10
4.2.3. Jumps: ﬁnite or inﬁnite activity
Do exchange rate jumps exhibit ﬁnite or inﬁniteactivity? We ﬁrst focus on the ﬁnite activity test
(i.e. Hypothesis (C)), and set k = 2 and p = 4 to compute (8). Recall that, for these parameter choices,
we expect the test statistic to be distributed around 2, if jumps have ﬁniteactivity, and 1 otherwise.
[ Insert Figure 6 about here ]
Figure 6 displays the empirical distribution of
´
S
FA
(p, ¯ u, k, ∆)
t
for parameters α = 6 (left panels)
and α = 10 (right panels). For all exchange rate data, the histograms in the ﬁgure show that the means
of the distributions of
´
S
FA
(p, ¯ u, k, ∆)
t
range from about 1.4 to 1.7, that is, they are between 1 and
2, which are the theoretical limits under the alternative of inﬁnite activity and null of ﬁnite activity,
respectively. The ﬁgure further reports the mean of
´
S
FA
(p, ¯ u, k, ∆)
t
for α = 6, 10—that is low α and
high α—as in A¨ıtSahalia and Jacod (2011). The means are about 1.55 (left panels) and 1.65 (right
panels) for the EUR/USD, USD/JPY and GBP/USD series. These are well above 1, which is the
probability limit in the inﬁniteactivity case.
As an alternative to the ﬁnite activity test—via
´
S
FA
(p, ¯ u, k, ∆)
t
, we now consider a null hypothesis
that jumps have inﬁnite activity (i.e. Hypothesis (D)). In this case, under the null hypothesis of inﬁnite
jump activity, the test statistic,
´
S
IA
(p, p
′
, ¯ u, γ, ∆)
t
, should be close to 2 (for γ = 2, p
′
= 4, p = 3).
We reject the null hypothesis of inﬁnite activity jumps if
´
S
IA
(p, p
′
, ¯ u, γ, ∆)
t
is around 1 (see Equation
(9)). Table 3 reports the empirical means of both test statistics applied to EUR/USD, USD/JPY and
GBP/USD returns.
[ Insert Table 3 about here ]
The lower panel of Table 3 shows that the test in (9) rejects the null hypothesis of inﬁnite jump
activity. That is, although the empirical mean of
´
S
FA
(p, ¯ u, k, ∆)
t
is around 1.60 (upper panel),
´
S
IA
(p, p
′
, ¯ u, γ, ∆)
t
is close to 1 for all series (lower panel). We therefore conclude that while the ﬁrst
test (via
´
S
FA
(p, ¯ u, k, ∆)
t
) accepts the null of ﬁnite activity for high α values, the second test (via
´
S
IA
(p, p
′
, ¯ u, γ, ∆)
t
) rejects the null hypothesis that jumps have inﬁnite activity. Thus, we conclude
that 1minute data tend to be more compatible with ﬁnite jump activity, in line with the results of
A¨ıtSahalia and Jacod (2011).
4.2.4. How active are exchange rate jumps?
The empirical results—reported in Sections 4.2.2 and 4.2.3—indicate that ﬁnite activity jumps are
present in the exchange rate data. We now analyze the degree of activity of exchange rate jumps, and
ask which jump process is likely to better capture those jumps.
[ Insert Table 4 about here ]
Table 4 reports the estimates of the jump activity index β for the EUR/USD, USD/JPY and
GBP/USD returns. Recall that ﬁnite activity jumps—such as Poisson jumps—have an activity level of
β = 0 while inﬁnite activity jumps have positive βs. To be consistent with our (unreported) simulation
study, we choose the cutoﬀ levels ̟ = 0.47 (left panels) and ̟ = 0.40 (right panels).
14
We further
14
These simulation results are available upon request.
11
consider various levels of α ranging from 6 to 10 standard deviations of the continuous part of the
process. Table 4 conﬁrms that 1minute exchange rate data display ﬁnite jump activity.
´
β
′
(̟, α, k, ¯ u)
t
and
´
β(̟, α, α
′
, ¯ u, ¯ u
′
)
t
, in (11) and (10), range from 0.07 to 0.10—for α = 6, indicating a low degree of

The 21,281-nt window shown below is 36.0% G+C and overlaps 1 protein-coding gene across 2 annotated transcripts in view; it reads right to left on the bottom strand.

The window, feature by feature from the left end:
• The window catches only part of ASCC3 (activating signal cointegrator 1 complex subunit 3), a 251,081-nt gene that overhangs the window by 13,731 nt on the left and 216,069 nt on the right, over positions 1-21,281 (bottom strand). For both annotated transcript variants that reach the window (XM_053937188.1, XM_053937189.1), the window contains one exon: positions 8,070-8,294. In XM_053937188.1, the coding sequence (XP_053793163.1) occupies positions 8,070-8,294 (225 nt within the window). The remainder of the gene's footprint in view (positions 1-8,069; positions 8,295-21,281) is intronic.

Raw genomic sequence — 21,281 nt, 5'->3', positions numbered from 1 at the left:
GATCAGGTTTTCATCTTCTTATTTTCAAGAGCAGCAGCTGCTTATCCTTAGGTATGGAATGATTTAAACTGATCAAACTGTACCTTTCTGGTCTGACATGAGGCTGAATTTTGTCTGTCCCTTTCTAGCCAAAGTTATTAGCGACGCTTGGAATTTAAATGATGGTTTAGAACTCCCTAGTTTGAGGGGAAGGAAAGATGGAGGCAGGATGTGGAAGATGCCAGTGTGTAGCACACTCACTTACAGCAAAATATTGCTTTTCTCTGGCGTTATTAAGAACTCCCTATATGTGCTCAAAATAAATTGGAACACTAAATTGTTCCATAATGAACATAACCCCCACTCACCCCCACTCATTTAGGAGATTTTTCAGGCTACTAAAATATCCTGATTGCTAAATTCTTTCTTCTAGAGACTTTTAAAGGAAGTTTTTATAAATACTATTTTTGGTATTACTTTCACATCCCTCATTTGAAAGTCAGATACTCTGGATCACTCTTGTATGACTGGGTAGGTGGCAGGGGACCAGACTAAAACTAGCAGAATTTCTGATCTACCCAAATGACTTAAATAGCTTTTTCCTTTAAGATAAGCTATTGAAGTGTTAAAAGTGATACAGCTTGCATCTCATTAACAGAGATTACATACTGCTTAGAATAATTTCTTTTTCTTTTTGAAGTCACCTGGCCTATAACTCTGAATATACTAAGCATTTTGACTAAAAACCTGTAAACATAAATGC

jump activity, consistent with a compound Poisson process. The standard errors of these estimates are
much larger than the estimates themselves, indicating that we cannot reject the null that they are zero.
Table 4 further shows that increasing α (from 6 to 10) moves the index estimates closer to 0,
producing more evidence for large and infrequent jumps, and reduces standard errors. This is expected
because higher α gives a larger truncation level ¯ u =
ˆ
f
WSD
t,i
α∆
̟
, which allows us to retain relatively
more (small) jumps for computing power variations, leaving larger increments. These results hold for
all exchange rate series.
[ Insert Figure 7 about here ]
To summarize our results, Figure 7 shows the spectrum of the EUR/USD returns, and displays
the three possible limits of the test statistics: i) under the null hypothesis, ii) under the alternative
hypothesis, iii) when market microstructure noise dominates. In line with our previous discussions,
we reject the null of no Brownian motion (top panel), we reject the null of no jumps (middle panel),
and ﬁnd evidence in favor of ﬁnite activity jumps (lower panel). For all testing procedures, the ﬁgure
indicates that microstructure noise does not dominate the results.
15
4.2.5. The relative magnitude of the components
We can also disentangle the quadratic variation (QV ) of the exchange rate process into its continuous
and jump components. That is,
Components
_
¸
¸
¸
_
¸
¸
¸
_
B(p, u,∆)
t
B(p,∞,∆)
t
⇒ %QV due to the continuous component
U(p,ǫ,∆)
t
B(p,∞,∆)
t
⇒ %QV due to big jumps
B(p,∞,∆)
t
−
B(p, u,∆)
t
−
U(p,ǫ,∆)
t
B(p,∞,∆)
t
⇒ %QV due to small jumps
(20)
where QV is the sum of the integrated variance and the cumulative squared jumps.
16
In (20), the
function
´
B denotes truncated power variation; it estimates moments of the diﬀusion process. In contrast,
the function
´
U is reverse truncated power variation; it estimates moments of the jump process. Also
note that while (6) requires a power p < 2, the test statistic in (7) identiﬁes the presence of jumps for
p > 2. To split the QV into its components, we need to ﬁx p = 2 so that all components are present
together. The jump size cutoﬀ parameter ǫ in (20) distinguishes big and small jumps. Larger values of
ǫ will mean that a given return will have to be larger to count as a “big” jump. That is, other things
equal, a larger value of ǫ will attribute more variation to small jumps and less to “big” jumps because
it will pick out fewer “big” jumps.
15